If there is one thing that my daughters know about me, they can always count on me. My daughters know that I will always encourage them. Both of my daughters know that I believe in them. They also know that they can come to me when they need help or advice.
I want to be careful here so that I do not upset other parents. It is a parent’s choice the decisions that they make with their child as far as extracurricular activities and how many they participate in. My approach was two-pronged. First, I wanted them to find something that they liked to do. Second, they commit to it.
If there is one lesson in life that I remember growing up, it was learning the importance of an education, and not just relying on the dreams of being a pro-football player or movie star, or someone else earning popularity or riches. The odds would be against me, nothing would just fall into my lap. And if I worked and studied hard, I would find out that my life would be pretty good even if I did not make that superstardom.
My oldest daughter had an interesting, yet I am sure not a unique approach, not wanting to practice, just do it. From the first dance class, she showed quite a bit of talent. And when it came to singing in the church choir, she shined. But as I said, when it came to practice, it is not that she did not feel that she want to practice, she was bored with the level of performance that was expected, as when the participation actually meant something. It was not unheard of during karate classes, for the instructor to ask me, “where did she learn to do that?” To which I replied, “I thought you taught her to do that,” referring to a higher level of move than what she should have been able to do.
My younger daughter took practicing differently. She is a bit of a social butterfly, so she enjoyed the extra time around all of the other children. And like her older sister, she did well. She would learn many techniques, and be promoted in belt rankings several times. But for whatever reason, she had just one issue. Competition.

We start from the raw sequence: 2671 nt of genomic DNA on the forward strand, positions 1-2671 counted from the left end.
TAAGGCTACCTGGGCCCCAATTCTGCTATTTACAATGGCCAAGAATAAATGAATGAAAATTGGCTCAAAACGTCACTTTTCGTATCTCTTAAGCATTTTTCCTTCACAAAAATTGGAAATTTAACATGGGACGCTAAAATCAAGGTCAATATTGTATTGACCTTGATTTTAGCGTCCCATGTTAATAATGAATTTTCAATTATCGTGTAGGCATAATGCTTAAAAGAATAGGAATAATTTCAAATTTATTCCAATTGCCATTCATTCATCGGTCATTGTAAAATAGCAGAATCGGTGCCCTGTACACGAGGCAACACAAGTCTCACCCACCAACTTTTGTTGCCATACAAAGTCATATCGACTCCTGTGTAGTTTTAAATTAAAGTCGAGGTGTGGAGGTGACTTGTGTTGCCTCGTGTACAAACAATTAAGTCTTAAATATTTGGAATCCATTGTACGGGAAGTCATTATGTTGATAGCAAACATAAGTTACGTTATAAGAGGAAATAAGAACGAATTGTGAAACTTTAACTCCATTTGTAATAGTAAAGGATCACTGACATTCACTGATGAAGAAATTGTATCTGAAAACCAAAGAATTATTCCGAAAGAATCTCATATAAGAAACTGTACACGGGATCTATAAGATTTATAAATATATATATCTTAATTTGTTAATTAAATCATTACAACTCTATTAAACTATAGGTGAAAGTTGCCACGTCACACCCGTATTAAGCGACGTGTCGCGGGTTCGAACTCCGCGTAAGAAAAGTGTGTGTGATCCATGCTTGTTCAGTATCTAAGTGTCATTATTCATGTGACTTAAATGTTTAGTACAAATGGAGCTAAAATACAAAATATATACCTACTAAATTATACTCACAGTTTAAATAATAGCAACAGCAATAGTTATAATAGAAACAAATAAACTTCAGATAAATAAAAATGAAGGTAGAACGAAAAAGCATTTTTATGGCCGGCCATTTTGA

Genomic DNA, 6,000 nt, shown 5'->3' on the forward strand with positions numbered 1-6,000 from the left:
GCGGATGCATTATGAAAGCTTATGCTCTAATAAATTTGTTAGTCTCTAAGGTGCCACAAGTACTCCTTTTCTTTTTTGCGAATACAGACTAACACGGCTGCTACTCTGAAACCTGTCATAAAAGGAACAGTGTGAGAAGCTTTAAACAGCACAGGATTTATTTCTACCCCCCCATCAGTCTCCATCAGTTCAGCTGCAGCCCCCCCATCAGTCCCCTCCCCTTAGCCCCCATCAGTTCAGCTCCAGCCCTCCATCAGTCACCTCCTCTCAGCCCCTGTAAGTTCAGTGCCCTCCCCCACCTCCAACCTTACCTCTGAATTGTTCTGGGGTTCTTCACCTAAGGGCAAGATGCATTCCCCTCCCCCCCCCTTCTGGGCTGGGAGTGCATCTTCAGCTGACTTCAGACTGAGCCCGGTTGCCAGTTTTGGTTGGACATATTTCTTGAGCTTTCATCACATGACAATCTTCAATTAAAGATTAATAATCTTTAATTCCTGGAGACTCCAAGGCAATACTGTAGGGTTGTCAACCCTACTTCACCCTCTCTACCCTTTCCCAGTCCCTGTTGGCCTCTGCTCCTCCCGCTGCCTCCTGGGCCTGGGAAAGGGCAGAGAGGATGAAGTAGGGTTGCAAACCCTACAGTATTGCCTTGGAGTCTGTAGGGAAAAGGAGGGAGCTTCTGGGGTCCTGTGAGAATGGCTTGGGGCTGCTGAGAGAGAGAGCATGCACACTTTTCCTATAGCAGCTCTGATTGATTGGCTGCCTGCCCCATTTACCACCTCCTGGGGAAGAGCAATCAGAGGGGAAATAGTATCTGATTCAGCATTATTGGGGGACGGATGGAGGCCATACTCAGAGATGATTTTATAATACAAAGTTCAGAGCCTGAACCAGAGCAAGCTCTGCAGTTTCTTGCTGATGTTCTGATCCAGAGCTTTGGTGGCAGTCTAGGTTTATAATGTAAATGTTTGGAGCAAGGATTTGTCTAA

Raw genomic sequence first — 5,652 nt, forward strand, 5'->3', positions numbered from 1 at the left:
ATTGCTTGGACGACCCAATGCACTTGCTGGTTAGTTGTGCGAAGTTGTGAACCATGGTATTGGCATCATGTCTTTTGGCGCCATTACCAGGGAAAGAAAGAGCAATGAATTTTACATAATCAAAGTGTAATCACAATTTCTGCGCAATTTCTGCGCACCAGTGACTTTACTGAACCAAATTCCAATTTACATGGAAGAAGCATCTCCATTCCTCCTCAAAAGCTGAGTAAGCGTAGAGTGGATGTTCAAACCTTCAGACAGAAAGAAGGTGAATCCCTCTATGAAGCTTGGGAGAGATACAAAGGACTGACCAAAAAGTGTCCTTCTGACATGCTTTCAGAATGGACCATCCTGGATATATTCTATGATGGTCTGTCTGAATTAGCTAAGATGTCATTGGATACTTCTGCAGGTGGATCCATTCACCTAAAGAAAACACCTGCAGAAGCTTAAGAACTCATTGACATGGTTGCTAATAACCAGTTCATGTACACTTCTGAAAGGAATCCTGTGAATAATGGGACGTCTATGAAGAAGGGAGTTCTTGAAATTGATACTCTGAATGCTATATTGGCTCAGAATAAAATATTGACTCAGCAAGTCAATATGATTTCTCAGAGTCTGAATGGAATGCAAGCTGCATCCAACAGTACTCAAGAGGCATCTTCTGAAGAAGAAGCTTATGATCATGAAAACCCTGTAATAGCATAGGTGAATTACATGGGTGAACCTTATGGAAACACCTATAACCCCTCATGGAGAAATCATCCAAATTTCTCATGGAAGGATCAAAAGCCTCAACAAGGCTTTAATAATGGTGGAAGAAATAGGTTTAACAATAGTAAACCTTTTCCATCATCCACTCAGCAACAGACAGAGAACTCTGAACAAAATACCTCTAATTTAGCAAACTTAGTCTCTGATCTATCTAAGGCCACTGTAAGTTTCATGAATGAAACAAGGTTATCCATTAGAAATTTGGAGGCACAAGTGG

The odd thing was, during practices and even belt promotions, all of the same participants were there. The same parents attended each event and practice, and my daughter knew them all. But for whatever reason, she would totally break down, when it would come to a competition, where she needed to perform individually. I never expected to see that from someone who had only shown confidence, and fun. But it was something that I learned about my daughter. And it would be a lesson that would make a difference to her later on in life.
Neither of my children are attention hounds, but during school, there will be times that you are called upon in class. Whether it will be to reach a page from a book, or answer a math problem, a student will have to speak up in front of others. And on a minor level of participation like this, is one thing. I would find out during her foreign language course that she takes, that her experiences in karate helped her to overcome.
In order to be graded in a foreign language, you not only have to be able to read it and write it, but you must also speak it. And unlike reading and writing, speaking must be done individually. And that would mean that my daughter would be in a similar “arena” as she was during competitions in karate. Only now, able to overcome the pressure that would torment her.
I am proud of all of the efforts that my daughters put in to what they do. And now that they are older, they now talk of their future, and their course selections will mirror their needs to achieve those goals. Neither back down from any challenge, and if they feel they are not challenged enough, the challenge themselves. And at the end of the day, they know that I am proud of them, believe in them, and love them.